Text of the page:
Wednesday, November 7, 2007

Push on

The number one hardest thing about The Industry, Show Biz, The Boards...the field I have been wrenched into in spite of my best efforts to be content pursuing many, any other career(s)...after getting the training and experience required to be eligible in the vocation, is the mental game. This is a business where you are your product and not getting cast feels like personal rejection. There is also no way of knowing why you haven't booked a gig. It's entirely possible your audition was brilliant but you're too tall, short, young, old, or not a big enough name for the production.

The key is to keep from sabotaging yourself before you even get in the room by deciding you're not talented enough or right for the role. Of course, if you've really blown it by not preparing enough or deciding you don't have what it takes, you know it - that's a whole different type of hell. The most frustrating thing is when you've nailed it and you don't book it. And when you don't know the casting director and you don't have an agent to call for you and find out why you weren't hired, it can be crazy making.

After a series of near misses or bad experiences, it's pretty hard to keep stepping up. It's like going on a series of excruciating 1st dates (I imagine). How do you keep the faith that there's someone out there for you? Why would you continue to put yourself into such a thankless situation with no evident payoff?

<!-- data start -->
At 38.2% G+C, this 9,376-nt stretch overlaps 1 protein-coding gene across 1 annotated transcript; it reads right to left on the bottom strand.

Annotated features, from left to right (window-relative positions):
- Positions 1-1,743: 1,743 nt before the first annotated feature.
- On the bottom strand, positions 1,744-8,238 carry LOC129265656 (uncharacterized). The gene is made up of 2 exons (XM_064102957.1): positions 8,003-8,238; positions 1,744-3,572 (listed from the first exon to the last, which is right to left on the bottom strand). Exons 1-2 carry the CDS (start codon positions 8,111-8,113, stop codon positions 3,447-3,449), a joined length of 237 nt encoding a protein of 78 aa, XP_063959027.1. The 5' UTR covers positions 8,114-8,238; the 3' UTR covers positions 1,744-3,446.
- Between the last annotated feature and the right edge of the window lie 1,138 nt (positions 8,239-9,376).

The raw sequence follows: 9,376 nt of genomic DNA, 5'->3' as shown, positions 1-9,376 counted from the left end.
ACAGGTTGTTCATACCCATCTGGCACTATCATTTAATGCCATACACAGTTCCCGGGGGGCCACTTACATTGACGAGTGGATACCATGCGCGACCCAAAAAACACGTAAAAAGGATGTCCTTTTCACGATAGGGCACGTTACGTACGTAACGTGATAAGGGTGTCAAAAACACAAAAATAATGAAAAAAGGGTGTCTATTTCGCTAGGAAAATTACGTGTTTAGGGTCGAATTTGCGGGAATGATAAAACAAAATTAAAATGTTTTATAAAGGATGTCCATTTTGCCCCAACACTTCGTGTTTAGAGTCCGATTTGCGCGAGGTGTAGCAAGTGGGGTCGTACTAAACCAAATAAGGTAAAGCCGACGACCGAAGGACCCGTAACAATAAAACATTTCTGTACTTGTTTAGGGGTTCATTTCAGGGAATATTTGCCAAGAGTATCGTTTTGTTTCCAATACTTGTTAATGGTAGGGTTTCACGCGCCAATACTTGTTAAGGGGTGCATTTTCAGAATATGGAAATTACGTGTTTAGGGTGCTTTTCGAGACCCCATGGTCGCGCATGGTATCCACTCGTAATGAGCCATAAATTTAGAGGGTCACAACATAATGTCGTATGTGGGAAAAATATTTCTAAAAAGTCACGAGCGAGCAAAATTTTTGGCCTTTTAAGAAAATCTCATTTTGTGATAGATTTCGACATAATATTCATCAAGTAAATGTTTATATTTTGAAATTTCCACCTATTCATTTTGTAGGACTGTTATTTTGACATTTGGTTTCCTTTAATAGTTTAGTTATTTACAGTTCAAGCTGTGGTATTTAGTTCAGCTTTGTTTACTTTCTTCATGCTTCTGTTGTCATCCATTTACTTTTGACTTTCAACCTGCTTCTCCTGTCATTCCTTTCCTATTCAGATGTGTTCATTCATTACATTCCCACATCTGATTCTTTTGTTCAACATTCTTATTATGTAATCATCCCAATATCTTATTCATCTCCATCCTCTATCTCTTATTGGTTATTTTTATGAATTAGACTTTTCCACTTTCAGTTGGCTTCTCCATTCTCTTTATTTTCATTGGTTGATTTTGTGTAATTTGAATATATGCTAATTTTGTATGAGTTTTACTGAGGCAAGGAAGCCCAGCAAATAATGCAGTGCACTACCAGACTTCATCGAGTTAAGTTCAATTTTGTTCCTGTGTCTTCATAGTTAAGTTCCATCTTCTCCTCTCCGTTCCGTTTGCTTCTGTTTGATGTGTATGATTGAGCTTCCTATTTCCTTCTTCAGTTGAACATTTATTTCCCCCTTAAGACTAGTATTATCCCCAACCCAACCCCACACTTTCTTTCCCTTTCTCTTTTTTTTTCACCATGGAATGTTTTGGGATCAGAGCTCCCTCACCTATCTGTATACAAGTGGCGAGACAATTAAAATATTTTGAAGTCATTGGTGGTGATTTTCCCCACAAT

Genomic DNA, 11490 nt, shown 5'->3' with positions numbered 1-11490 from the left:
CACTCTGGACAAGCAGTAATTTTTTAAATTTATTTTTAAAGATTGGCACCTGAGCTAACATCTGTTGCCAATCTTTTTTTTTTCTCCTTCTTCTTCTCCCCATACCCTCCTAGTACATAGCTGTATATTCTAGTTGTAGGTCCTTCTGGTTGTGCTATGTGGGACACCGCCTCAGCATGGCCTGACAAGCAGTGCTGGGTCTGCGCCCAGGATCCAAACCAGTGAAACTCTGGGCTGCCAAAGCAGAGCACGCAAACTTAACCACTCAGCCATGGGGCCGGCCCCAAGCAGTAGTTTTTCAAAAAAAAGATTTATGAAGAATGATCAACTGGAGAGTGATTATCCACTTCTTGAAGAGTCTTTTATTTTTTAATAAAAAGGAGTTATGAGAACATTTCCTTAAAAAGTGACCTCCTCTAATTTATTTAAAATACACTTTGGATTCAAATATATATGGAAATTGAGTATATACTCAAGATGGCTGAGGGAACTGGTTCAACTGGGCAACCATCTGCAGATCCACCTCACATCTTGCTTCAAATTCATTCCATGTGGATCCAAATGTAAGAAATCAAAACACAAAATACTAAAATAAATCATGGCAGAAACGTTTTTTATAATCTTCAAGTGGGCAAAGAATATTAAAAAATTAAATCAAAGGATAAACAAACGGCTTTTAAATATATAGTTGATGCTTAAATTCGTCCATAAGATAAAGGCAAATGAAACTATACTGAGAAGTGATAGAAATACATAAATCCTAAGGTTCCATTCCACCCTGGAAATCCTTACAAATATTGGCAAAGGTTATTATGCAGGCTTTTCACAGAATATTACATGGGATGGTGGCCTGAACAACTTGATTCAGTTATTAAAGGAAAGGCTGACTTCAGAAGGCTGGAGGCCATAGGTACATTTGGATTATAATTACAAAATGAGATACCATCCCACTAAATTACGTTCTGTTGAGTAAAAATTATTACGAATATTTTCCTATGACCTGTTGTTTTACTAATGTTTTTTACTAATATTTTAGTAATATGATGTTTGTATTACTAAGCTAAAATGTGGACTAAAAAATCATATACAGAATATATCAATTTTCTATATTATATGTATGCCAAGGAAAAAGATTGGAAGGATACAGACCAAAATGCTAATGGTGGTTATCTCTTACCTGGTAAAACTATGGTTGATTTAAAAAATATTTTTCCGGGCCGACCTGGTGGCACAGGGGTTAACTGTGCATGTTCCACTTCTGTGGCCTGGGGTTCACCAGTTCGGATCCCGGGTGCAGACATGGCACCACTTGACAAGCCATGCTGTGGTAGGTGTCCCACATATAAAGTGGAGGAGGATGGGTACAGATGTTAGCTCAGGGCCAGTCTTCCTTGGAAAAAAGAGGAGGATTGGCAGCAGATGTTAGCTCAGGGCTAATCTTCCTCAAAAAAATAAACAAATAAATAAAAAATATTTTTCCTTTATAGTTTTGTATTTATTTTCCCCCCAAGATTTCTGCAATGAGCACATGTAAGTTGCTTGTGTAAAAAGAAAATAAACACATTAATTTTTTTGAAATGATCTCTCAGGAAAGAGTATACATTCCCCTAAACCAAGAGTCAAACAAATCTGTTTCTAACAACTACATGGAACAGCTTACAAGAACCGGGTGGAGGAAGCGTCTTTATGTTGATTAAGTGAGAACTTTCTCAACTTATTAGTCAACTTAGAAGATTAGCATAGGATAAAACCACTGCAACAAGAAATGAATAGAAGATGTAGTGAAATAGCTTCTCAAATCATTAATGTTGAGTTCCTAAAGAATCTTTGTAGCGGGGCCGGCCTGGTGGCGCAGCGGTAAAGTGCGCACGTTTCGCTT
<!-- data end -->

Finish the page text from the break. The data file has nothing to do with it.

Because you have to. Because you have to go on first dates to get to second dates. Because you have to open yourself up to hurt and disappointment to fall in love. Because although you are miserable not getting hired, the idea of not working again makes you suicidal, and you're even more of a shell if you're not pursuing it.

My dear friend, Solange, was on hold for a huge theatrical gig (dream role in a prominent regional house) and just found out she didn't book it. Now, it's normal to be put on hold for TV gigs because they book on a super fast time-line and they need to make sure you don't accept something while waiting for them to make a decision...but not for theatre. When you audition for plays, it's usually weeks or months before the rehearsal process starts unless it's for an immediate replacement or understudy position on Broadway. In a way, it's huge compliment for her to have been requested to keep those dates open until they finalized casting. If you don't book something, you are not notified; you only get a call if you're being offered a role. It's also, however, like waving a syringe of insulin in front of a seizing diabetic and then yanking it away.

She now needs to process the disappointment, enjoy the other parts of her very successful, full life (boyfriend, audio book recording gig, brilliant network of friends, yoga practice) and continue to throw herself out there. As she will after many future auditions. Onward and upward.

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